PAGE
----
Makana just launched a new program called “Game Plan”. Game Plan is a free program to help out with your 2009 Sales Compensation planning. It offers a free year’s subscription to Makana Motivator and strategic advice with sales compensation experts.
The catch? You have to take a training in July or August to receive your free one year subscription. That probably doesn’t sound too bad, so there is no reason why you shouldn’t check it out.
Note: Makana didn’t ask me to promote this “deal”. I don’t usually promote any Sales Performance solution, but… it’s free!
I will try to provide coverage on this blog for these 2 webinars taking place tomorrow. The webinar hosted by Callidus features an Accenture partner discussing the insurance industry, and the Xactly webinar features Jeff Kaplan discussing on-demand sales performance analytics. Follow the links to register.
Callidus 7/29 @ 9A CST – Best Practices from Accenture – Align producer and advisor behavior, maximize mindshare – and effectively manage compensation
Learn about insurance industry best practices from Jon Walheim – Accenture Partner – North America Insurance Marketing, Sales, and Service Lead. You’ll learn about key trends in the insurance industry, challenges that organizations are facing, and what insurance leaders are doing to gain competitive advantage.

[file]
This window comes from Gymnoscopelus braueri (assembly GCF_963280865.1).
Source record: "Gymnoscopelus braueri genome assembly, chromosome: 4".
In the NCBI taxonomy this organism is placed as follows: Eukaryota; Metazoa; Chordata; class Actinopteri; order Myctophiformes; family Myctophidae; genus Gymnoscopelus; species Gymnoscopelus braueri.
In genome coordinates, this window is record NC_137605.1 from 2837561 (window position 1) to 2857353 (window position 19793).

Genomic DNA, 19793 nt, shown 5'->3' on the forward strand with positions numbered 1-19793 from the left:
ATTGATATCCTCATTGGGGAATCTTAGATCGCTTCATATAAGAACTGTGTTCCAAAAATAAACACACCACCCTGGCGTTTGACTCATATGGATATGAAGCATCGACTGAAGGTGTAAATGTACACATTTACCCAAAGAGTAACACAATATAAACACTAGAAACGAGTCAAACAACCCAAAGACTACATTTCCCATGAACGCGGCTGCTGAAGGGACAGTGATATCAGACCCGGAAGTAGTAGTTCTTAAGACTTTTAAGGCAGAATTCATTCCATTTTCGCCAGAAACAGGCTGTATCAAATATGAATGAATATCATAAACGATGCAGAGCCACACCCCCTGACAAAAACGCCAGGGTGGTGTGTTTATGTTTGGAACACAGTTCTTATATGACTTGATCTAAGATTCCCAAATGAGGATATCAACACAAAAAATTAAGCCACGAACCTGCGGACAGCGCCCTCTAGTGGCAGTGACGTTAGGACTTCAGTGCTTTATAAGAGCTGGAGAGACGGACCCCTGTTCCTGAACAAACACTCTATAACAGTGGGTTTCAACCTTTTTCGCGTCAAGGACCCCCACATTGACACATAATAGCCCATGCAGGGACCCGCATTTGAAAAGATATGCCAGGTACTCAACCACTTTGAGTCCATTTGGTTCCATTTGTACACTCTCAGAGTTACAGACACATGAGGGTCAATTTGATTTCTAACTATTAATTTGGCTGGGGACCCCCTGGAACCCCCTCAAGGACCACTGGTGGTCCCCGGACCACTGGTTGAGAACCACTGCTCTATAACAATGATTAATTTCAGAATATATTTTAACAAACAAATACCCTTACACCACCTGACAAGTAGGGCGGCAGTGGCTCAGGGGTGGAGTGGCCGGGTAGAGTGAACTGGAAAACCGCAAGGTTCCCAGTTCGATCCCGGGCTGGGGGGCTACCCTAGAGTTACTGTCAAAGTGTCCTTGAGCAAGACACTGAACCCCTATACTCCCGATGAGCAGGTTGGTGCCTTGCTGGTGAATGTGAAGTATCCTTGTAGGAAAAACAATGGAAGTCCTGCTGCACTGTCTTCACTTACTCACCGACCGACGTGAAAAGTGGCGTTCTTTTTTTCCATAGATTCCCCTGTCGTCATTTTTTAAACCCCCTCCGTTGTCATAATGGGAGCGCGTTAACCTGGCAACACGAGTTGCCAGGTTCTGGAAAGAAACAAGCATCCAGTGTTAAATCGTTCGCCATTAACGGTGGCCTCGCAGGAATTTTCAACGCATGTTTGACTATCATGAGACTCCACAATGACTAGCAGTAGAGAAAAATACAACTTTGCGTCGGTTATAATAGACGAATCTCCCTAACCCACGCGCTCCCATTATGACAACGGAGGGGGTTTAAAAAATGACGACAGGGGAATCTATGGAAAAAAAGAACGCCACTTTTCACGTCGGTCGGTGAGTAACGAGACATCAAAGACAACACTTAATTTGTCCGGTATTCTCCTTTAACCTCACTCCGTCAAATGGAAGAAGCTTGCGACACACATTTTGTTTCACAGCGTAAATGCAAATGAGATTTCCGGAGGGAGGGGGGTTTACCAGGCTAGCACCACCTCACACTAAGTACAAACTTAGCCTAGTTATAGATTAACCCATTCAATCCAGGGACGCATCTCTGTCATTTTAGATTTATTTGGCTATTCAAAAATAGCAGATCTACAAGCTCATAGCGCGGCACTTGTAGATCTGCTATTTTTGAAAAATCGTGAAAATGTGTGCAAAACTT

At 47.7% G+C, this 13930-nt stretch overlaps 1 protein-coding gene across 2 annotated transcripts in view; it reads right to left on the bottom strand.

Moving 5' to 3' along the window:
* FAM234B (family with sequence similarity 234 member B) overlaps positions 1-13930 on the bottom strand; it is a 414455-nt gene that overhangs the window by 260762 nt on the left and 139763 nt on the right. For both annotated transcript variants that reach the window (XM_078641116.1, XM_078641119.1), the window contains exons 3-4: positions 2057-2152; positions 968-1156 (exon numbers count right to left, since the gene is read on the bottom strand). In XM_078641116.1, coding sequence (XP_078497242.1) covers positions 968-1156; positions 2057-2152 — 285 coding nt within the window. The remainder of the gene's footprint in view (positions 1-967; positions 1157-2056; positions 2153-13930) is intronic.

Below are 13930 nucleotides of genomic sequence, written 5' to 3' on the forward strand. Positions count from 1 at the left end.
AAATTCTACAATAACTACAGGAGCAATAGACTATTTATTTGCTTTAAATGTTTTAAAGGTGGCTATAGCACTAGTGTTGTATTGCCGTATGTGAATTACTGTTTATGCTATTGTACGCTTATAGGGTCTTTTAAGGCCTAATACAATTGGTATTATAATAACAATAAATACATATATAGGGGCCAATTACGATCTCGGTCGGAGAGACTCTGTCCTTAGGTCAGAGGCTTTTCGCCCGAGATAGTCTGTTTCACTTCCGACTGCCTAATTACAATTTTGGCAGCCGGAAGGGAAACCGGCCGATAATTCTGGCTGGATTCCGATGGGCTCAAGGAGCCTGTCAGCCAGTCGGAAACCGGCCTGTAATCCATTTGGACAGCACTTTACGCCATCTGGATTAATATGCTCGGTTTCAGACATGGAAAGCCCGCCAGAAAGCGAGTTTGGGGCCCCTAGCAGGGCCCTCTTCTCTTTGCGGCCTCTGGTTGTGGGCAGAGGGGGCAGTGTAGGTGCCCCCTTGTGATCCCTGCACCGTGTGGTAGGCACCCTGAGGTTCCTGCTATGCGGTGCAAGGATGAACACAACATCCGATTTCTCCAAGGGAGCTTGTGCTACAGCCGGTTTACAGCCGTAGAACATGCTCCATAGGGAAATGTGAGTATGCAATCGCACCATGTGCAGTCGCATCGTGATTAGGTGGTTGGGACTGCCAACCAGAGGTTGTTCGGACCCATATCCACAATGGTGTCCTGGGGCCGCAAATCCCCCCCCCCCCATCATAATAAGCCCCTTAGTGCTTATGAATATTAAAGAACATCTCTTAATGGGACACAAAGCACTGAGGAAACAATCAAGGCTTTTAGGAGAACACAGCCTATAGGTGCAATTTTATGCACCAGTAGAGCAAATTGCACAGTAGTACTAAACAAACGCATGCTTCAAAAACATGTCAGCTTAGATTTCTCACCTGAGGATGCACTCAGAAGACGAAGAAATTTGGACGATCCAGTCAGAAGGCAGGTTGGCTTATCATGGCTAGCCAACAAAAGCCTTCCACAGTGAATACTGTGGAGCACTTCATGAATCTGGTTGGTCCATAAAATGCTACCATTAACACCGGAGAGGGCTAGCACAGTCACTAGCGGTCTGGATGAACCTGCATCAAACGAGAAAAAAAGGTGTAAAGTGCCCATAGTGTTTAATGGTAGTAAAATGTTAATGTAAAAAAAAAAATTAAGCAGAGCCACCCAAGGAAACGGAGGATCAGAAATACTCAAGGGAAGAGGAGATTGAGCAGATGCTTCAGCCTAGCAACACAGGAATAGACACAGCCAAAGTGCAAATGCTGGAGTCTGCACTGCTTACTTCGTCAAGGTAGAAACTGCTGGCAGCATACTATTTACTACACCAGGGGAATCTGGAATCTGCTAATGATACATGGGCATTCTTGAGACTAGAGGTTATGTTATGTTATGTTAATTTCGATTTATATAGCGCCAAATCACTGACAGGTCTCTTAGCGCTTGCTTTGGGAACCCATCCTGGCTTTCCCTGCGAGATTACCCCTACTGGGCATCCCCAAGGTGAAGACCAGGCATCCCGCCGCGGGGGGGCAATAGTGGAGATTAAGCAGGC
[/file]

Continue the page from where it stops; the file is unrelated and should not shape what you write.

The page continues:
Xactly 7/29 @ noon CST – The Business Case for On-Demand Sales Performance Management Analytics
In this Webinar, Xactly’s Karen Steele and THINKStrategies’ Jeff Kaplan will discuss how post-sales analytics can provide new and strategic insight into an organization’s selling patterns, commission spend, product performance, sales rep and team performance, and sales plan effectiveness. They will examine how post-sales data – traditionally scattered across a variety of disparate systems including ERP, HR, and Payroll – can be now be integrated and analyzed with an eye towards enhancing business strategies, changing sales rep behaviors, and super-charging sales organizations.